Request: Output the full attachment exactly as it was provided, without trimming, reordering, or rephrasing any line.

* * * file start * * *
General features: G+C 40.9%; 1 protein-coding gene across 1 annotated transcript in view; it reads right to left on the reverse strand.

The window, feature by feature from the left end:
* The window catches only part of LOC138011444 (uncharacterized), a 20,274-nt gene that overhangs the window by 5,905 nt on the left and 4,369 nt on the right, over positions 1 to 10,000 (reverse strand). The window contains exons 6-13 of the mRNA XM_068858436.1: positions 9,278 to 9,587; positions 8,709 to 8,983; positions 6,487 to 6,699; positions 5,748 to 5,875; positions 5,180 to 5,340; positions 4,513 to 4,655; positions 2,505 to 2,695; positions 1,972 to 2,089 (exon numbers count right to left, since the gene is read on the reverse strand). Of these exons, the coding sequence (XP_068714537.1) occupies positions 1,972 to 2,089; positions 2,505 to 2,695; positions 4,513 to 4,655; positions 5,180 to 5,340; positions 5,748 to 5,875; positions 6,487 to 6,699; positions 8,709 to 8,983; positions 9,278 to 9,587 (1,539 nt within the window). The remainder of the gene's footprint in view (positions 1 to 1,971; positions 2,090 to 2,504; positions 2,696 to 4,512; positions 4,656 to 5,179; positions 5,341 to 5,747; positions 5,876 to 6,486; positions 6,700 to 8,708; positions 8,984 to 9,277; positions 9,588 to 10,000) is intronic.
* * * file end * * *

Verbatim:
General features: G+C 40.9%; 1 protein-coding gene across 1 annotated transcript in view; it reads right to left on the reverse strand.

The window, feature by feature from the left end:
* The window catches only part of LOC138011444 (uncharacterized), a 20,274-nt gene that overhangs the window by 5,905 nt on the left and 4,369 nt on the right, over positions 1 to 10,000 (reverse strand). The window contains exons 6-13 of the mRNA XM_068858436.1: positions 9,278 to 9,587; positions 8,709 to 8,983; positions 6,487 to 6,699; positions 5,748 to 5,875; positions 5,180 to 5,340; positions 4,513 to 4,655; positions 2,505 to 2,695; positions 1,972 to 2,089 (exon numbers count right to left, since the gene is read on the reverse strand). Of these exons, the coding sequence (XP_068714537.1) occupies positions 1,972 to 2,089; positions 2,505 to 2,695; positions 4,513 to 4,655; positions 5,180 to 5,340; positions 5,748 to 5,875; positions 6,487 to 6,699; positions 8,709 to 8,983; positions 9,278 to 9,587 (1,539 nt within the window). The remainder of the gene's footprint in view (positions 1 to 1,971; positions 2,090 to 2,504; positions 2,696 to 4,512; positions 4,656 to 5,179; positions 5,341 to 5,747; positions 5,876 to 6,486; positions 6,700 to 8,708; positions 8,984 to 9,277; positions 9,588 to 10,000) is intronic.